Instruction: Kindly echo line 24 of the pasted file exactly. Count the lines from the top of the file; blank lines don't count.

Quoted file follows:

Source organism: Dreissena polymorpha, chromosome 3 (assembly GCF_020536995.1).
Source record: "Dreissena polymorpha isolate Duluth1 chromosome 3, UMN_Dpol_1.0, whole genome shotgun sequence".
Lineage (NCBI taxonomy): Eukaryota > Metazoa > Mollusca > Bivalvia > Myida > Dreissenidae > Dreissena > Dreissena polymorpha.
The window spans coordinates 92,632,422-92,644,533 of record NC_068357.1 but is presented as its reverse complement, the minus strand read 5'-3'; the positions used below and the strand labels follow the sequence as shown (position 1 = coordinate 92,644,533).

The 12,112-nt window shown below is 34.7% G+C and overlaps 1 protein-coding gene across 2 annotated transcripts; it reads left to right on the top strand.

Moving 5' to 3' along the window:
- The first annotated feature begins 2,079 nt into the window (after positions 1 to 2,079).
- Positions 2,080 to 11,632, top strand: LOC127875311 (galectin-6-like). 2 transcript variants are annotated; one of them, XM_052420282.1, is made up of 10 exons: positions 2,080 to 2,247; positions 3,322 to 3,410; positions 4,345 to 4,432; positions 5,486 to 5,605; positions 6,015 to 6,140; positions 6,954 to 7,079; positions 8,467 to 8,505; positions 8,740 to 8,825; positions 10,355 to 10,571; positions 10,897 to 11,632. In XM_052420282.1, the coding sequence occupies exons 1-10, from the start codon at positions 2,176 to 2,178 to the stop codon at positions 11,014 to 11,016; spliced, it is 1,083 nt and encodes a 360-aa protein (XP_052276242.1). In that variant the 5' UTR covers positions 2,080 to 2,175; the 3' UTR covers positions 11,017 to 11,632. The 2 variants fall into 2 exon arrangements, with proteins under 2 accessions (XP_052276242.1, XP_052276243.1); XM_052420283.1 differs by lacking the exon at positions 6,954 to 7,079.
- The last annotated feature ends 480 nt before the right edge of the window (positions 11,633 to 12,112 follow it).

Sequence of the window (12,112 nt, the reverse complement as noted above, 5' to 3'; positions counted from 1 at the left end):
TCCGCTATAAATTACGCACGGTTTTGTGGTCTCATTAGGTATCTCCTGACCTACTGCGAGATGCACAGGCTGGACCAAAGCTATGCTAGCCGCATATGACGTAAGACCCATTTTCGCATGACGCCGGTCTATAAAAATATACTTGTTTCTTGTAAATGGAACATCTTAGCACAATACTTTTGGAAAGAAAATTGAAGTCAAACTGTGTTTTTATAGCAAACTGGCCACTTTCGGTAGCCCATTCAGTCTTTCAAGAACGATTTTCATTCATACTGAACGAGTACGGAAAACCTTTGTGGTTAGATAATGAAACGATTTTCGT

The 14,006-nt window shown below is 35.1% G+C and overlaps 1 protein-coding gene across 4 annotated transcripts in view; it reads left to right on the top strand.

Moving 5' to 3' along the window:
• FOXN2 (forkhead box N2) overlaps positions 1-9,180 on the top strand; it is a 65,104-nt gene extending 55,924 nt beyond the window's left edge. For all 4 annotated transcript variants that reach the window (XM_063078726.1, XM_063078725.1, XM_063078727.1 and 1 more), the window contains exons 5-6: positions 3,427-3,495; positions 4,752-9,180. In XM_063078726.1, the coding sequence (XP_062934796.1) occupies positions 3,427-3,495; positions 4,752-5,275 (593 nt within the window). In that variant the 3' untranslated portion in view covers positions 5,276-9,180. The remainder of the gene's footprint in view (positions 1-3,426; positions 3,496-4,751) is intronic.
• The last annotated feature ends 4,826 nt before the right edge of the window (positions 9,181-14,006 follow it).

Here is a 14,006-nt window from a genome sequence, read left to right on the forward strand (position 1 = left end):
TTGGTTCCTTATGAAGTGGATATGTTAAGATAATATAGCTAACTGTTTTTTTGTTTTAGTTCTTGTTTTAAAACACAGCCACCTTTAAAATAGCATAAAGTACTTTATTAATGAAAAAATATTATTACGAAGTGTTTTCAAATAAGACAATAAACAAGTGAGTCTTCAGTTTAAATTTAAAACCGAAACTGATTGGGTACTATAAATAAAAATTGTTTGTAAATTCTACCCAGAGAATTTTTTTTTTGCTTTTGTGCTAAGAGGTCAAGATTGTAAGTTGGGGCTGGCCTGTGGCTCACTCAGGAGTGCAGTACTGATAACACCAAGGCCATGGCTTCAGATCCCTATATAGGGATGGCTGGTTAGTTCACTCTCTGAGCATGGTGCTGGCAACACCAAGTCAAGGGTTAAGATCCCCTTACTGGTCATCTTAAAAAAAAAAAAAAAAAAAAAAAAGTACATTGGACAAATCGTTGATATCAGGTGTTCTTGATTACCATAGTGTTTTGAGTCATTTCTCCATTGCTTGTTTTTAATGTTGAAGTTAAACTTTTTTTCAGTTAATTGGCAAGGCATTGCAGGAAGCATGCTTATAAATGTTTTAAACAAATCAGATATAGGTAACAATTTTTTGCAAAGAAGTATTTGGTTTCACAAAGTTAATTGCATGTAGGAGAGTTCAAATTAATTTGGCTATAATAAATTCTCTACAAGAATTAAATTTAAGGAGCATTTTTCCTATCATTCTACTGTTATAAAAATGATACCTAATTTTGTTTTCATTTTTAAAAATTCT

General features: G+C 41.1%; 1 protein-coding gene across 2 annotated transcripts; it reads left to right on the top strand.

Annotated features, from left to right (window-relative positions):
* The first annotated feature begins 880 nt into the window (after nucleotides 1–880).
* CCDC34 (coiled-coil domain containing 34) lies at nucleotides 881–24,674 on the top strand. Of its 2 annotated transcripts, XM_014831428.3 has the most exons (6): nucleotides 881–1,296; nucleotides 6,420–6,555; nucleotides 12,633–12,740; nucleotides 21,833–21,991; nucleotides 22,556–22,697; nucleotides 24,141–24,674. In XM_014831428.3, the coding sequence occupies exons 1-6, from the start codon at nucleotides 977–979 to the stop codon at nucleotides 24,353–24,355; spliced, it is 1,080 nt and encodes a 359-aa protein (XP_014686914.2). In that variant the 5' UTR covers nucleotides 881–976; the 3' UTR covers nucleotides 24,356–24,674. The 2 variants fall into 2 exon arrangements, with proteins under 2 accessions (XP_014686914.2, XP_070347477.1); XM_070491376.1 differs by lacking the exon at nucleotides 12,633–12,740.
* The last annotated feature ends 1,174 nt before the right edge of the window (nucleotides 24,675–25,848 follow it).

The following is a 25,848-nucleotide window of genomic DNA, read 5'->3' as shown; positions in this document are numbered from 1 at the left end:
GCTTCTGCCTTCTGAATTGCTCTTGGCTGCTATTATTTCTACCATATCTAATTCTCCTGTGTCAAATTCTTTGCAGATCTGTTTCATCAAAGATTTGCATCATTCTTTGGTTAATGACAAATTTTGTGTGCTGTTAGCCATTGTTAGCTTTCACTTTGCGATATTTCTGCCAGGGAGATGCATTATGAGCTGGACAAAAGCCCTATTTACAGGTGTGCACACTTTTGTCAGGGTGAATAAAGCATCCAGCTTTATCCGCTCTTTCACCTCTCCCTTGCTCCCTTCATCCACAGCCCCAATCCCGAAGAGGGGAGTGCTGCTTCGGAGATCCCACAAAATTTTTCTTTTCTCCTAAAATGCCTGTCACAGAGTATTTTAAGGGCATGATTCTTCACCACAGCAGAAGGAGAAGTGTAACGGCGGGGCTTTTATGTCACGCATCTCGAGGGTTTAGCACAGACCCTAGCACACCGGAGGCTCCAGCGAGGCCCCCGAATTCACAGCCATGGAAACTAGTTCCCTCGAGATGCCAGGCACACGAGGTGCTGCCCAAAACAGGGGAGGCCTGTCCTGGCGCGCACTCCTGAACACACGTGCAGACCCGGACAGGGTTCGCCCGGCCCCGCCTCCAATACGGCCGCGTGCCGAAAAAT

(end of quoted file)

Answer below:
GCTTCTGCCTTCTGAATTGCTCTTGGCTGCTATTATTTCTACCATATCTAATTCTCCTGTGTCAAATTCTTTGCAGATCTGTTTCATCAAAGATTTGCATCATTCTTTGGTTAATGACAAATTTTGTGTGCTGTTAGCCATTGTTAGCTTTCACTTTGCGATATTTCTGCCAGGGAGATGCATTATGAGCTGGACAAAAGCCCTATTTACAGGTGTGCACACTTTTGTCAGGGTGAATAAAGCATCCAGCTTTATCCGCTCTTTCACCTCTCCCTTGCTCCCTTCATCCACAGCCCCAATCCCGAAGAGGGGAGTGCTGCTTCGGAGATCCCACAAAATTTTTCTTTTCTCCTAAAATGCCTGTCACAGAGTATTTTAAGGGCATGATTCTTCACCACAGCAGAAGGAGAAGTGTAACGGCGGGGCTTTTATGTCACGCATCTCGAGGGTTTAGCACAGACCCTAGCACACCGGAGGCTCCAGCGAGGCCCCCGAATTCACAGCCATGGAAACTAGTTCCCTCGAGATGCCAGGCACACGAGGTGCTGCCCAAAACAGGGGAGGCCTGTCCTGGCGCGCACTCCTGAACACACGTGCAGACCCGGACAGGGTTCGCCCGGCCCCGCCTCCAATACGGCCGCGTGCCGAAAAAT